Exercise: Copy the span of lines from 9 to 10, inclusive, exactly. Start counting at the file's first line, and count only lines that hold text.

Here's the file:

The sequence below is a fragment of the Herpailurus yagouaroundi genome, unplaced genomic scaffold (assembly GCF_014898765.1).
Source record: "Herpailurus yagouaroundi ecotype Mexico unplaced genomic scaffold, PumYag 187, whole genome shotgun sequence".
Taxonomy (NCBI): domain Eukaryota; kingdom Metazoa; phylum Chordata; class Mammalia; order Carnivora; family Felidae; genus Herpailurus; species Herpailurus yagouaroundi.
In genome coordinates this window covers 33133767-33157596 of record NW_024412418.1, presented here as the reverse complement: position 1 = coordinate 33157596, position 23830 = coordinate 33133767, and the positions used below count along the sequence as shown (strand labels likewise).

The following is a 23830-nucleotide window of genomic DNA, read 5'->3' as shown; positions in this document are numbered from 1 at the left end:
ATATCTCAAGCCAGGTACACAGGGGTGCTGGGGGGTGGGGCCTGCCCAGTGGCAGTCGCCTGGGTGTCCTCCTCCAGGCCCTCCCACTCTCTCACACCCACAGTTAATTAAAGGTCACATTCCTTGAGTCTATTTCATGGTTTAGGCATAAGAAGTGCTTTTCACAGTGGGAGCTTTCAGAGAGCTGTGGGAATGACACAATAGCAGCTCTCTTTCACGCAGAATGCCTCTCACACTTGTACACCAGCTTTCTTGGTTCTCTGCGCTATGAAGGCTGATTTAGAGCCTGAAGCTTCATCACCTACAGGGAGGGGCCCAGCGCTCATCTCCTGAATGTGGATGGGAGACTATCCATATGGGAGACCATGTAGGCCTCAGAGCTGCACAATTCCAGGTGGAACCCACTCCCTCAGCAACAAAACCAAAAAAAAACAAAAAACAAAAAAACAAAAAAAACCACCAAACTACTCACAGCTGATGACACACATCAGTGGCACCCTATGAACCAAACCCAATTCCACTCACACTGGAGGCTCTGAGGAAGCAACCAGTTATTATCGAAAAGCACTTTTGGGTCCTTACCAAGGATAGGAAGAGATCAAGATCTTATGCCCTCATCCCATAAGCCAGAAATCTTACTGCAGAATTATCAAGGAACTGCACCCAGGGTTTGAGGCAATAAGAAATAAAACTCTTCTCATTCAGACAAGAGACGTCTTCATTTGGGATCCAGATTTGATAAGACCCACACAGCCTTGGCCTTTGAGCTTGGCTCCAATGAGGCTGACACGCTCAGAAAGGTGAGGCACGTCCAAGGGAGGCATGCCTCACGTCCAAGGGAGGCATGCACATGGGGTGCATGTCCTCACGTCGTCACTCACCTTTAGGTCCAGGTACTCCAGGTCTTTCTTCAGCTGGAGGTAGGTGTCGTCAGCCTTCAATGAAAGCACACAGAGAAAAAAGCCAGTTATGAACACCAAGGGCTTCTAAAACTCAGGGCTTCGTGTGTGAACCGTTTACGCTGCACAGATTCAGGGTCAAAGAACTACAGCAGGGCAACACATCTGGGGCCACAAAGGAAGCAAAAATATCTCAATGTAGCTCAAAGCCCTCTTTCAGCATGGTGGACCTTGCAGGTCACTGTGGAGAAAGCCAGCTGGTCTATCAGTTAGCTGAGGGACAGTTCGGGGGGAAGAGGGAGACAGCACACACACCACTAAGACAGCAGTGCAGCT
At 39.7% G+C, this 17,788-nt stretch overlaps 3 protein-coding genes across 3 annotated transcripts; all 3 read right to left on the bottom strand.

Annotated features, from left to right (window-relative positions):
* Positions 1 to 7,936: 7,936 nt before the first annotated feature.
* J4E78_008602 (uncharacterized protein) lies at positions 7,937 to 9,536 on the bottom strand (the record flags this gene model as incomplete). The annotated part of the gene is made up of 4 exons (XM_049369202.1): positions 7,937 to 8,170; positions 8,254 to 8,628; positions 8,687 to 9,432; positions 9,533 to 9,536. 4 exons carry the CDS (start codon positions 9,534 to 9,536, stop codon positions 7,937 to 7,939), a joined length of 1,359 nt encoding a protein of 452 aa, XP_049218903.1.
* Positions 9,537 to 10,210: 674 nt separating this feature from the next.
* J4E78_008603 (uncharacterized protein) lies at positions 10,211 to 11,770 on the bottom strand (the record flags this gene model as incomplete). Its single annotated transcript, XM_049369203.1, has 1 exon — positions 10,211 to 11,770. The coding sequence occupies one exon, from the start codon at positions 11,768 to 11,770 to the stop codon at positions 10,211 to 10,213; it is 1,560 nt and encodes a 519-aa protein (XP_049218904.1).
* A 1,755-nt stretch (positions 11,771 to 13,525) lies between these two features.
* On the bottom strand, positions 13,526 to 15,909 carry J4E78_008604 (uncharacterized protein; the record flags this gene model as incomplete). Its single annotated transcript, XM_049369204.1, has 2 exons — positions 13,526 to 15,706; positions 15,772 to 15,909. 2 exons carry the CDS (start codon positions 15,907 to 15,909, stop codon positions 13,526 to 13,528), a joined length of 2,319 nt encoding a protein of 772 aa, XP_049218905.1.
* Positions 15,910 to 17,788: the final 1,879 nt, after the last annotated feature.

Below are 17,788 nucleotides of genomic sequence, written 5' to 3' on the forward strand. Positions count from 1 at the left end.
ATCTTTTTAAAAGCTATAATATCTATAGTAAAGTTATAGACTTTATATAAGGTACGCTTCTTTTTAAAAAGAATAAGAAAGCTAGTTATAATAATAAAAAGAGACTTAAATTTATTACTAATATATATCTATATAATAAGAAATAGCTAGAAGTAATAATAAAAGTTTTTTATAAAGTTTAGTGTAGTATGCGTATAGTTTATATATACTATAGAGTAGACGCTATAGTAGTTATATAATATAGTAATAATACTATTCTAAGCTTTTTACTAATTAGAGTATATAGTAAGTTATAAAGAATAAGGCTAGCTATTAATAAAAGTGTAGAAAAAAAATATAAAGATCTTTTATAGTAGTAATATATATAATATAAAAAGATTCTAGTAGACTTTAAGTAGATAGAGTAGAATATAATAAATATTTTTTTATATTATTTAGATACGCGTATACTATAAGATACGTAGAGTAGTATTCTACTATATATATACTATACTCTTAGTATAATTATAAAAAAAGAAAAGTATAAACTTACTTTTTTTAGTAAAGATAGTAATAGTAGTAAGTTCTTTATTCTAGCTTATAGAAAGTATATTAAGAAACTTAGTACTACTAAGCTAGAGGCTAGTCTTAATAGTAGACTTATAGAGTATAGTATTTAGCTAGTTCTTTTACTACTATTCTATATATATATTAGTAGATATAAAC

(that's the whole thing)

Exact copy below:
* Positions 1 to 7,936: 7,936 nt before the first annotated feature.
* J4E78_008602 (uncharacterized protein) lies at positions 7,937 to 9,536 on the bottom strand (the record flags this gene model as incomplete). The annotated part of the gene is made up of 4 exons (XM_049369202.1): positions 7,937 to 8,170; positions 8,254 to 8,628; positions 8,687 to 9,432; positions 9,533 to 9,536. 4 exons carry the CDS (start codon positions 9,534 to 9,536, stop codon positions 7,937 to 7,939), a joined length of 1,359 nt encoding a protein of 452 aa, XP_049218903.1.